of! apprehensive for your health.

Sir Anth. I am sure, sir, 'tis more unreasonaSir Anth. Very apprehensive, I dare say, Jack. ble in you to object to a lady you know nothing of. What ! you are recruiting here, hey?

Abs. Then, sir, I must tell you plainly, that my Abs. Yes, sir; I am on duty.

inclinations are fised on another-my heart is enSir Anth. Well, Jack, I am glad to see you, gaged to an angel ! though I did not expect it ; for I was going to Sir Anth. Then, pray, let it send an excuse. write to you on a little matter of business. Jack, It is very sorry—but business prevents its waiting I have been considering that I grow old and infirm, and shall probably not trouble you long.

Abs. But my vows are pledged to her.

ence ?


on her.

obey you.

Sir Anth. Let her foreclose, Jack ; let her me ; but get an atmosphere and a sun of your foreclose; they are not worth redeeming; besides, own! I'll strip you of your commission ; I'll lodą you have the angel's vows in exchange, I suppose; a five-and-threepence in the hands of trustees, so there can be no loss there.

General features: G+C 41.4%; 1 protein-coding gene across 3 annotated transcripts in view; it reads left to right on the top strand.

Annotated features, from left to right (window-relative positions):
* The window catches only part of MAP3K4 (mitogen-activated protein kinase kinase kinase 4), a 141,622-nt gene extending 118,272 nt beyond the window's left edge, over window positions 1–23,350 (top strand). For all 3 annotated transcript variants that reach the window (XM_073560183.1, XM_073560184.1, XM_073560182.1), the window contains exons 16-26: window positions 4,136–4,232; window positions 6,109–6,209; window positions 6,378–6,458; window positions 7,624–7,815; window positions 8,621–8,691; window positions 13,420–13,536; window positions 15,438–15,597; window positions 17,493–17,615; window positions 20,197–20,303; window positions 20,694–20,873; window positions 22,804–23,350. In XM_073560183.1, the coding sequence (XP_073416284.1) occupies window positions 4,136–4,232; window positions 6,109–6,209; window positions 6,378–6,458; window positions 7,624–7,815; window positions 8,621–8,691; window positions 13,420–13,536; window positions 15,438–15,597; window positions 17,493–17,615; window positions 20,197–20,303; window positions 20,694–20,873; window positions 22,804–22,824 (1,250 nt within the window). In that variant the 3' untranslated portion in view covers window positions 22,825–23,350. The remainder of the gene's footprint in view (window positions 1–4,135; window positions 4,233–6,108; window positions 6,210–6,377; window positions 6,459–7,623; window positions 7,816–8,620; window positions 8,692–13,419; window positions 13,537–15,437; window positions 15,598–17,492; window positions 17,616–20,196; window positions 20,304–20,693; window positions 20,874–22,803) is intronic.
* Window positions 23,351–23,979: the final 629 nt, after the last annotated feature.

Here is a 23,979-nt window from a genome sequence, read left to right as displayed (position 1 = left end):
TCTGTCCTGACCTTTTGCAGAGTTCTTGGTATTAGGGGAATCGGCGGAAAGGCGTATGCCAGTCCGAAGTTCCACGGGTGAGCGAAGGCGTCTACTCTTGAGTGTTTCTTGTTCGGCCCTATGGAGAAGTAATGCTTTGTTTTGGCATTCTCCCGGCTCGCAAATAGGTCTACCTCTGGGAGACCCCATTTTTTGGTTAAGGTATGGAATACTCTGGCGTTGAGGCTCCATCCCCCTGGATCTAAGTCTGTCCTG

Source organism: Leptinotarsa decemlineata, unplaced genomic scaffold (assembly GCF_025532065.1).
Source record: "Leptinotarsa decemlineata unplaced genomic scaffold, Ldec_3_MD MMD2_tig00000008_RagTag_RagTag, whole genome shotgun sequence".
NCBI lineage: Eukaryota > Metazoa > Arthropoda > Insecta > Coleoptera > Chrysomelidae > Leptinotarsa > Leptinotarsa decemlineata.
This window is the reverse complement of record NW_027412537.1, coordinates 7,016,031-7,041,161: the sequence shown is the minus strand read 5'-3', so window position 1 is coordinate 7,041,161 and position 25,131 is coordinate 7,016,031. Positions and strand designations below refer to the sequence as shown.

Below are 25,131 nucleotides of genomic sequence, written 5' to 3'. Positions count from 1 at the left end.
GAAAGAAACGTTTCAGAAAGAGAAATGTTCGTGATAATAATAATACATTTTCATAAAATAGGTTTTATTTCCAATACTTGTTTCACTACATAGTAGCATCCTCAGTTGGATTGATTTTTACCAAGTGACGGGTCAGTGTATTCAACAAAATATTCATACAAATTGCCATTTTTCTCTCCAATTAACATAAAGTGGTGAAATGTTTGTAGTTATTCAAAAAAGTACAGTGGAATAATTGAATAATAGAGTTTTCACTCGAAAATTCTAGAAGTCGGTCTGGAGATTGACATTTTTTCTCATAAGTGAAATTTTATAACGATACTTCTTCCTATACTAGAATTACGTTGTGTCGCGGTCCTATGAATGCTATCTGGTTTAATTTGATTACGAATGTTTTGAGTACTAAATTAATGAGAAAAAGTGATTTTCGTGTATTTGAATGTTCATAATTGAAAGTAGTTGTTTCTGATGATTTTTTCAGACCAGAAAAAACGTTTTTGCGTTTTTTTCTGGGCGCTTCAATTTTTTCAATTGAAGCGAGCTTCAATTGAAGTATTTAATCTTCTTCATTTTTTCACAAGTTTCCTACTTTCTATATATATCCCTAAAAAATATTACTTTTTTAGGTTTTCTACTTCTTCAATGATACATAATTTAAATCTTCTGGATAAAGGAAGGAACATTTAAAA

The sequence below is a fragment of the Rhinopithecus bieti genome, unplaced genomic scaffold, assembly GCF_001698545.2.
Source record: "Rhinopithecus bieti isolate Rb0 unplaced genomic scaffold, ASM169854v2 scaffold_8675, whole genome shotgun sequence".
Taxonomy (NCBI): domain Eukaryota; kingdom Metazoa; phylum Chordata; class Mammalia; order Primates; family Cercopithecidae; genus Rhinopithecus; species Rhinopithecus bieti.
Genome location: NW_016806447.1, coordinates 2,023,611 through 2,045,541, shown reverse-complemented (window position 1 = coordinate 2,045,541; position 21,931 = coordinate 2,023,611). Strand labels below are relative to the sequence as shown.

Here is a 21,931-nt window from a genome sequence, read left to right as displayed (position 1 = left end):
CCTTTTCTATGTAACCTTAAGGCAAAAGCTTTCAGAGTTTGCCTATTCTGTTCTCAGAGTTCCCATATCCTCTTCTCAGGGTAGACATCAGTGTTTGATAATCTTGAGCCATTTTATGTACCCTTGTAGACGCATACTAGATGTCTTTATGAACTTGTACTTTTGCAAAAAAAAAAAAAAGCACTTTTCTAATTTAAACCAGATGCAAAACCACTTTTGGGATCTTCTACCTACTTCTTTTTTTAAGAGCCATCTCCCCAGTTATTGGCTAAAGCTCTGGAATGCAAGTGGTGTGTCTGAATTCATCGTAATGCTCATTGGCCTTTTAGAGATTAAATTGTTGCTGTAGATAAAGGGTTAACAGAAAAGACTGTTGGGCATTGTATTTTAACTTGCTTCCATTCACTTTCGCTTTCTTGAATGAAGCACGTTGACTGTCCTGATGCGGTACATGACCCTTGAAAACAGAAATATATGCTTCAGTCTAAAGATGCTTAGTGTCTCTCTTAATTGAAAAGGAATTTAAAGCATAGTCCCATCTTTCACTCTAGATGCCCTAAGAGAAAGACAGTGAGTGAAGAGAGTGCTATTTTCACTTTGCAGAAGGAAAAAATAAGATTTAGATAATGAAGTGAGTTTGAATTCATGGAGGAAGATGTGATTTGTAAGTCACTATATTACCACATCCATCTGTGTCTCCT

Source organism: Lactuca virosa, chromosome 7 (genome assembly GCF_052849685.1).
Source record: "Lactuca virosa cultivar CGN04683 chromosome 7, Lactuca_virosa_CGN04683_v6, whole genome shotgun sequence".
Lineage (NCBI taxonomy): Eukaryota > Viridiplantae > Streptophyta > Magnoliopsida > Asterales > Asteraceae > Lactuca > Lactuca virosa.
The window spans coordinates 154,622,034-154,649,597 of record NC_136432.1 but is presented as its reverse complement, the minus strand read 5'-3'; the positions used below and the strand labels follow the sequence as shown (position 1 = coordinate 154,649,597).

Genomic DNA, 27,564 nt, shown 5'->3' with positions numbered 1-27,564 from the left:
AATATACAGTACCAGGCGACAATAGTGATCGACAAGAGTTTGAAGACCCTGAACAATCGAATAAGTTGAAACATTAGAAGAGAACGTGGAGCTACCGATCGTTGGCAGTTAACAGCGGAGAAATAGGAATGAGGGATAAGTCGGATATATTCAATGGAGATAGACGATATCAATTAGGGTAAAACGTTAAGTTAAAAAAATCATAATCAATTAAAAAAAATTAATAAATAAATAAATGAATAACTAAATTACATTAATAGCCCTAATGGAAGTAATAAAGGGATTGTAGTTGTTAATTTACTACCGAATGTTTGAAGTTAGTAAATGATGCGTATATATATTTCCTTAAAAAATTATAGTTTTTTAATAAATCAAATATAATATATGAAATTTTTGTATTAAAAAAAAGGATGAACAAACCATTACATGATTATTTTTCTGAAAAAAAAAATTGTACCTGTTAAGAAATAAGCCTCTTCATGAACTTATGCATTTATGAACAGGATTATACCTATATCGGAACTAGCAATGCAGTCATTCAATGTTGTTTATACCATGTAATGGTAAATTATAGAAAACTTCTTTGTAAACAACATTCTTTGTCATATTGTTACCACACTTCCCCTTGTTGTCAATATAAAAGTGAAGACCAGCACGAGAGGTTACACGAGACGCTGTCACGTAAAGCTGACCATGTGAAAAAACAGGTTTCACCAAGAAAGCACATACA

and you shall live on the interest.—I'll disown you, Abs. You must excuse me, sir, if I tell you, once I'll disinherit you, I'll unget you ! and damn me, for all, that in this point I cannot obey you. if ever I call you Jack again! (Exit SIR ASTH.

Sir Anth. Hark'e, Jack ;-I have heard you Als. Mild, gentle, considerate father, I kiss for some time with patience-I have been cool- your hands. What a tender method of giving bis quite cool ; but take care-you know I am com- opinion in these matters Sir Anthony bas! I dare plaisance itself-when I am not thwarted ;-no not trust him with the truth. I wonder what old, one more easily led, when I have my own way ; wealthy hag it is that he wants to bestow on me! -but don't put me in a phrenzy.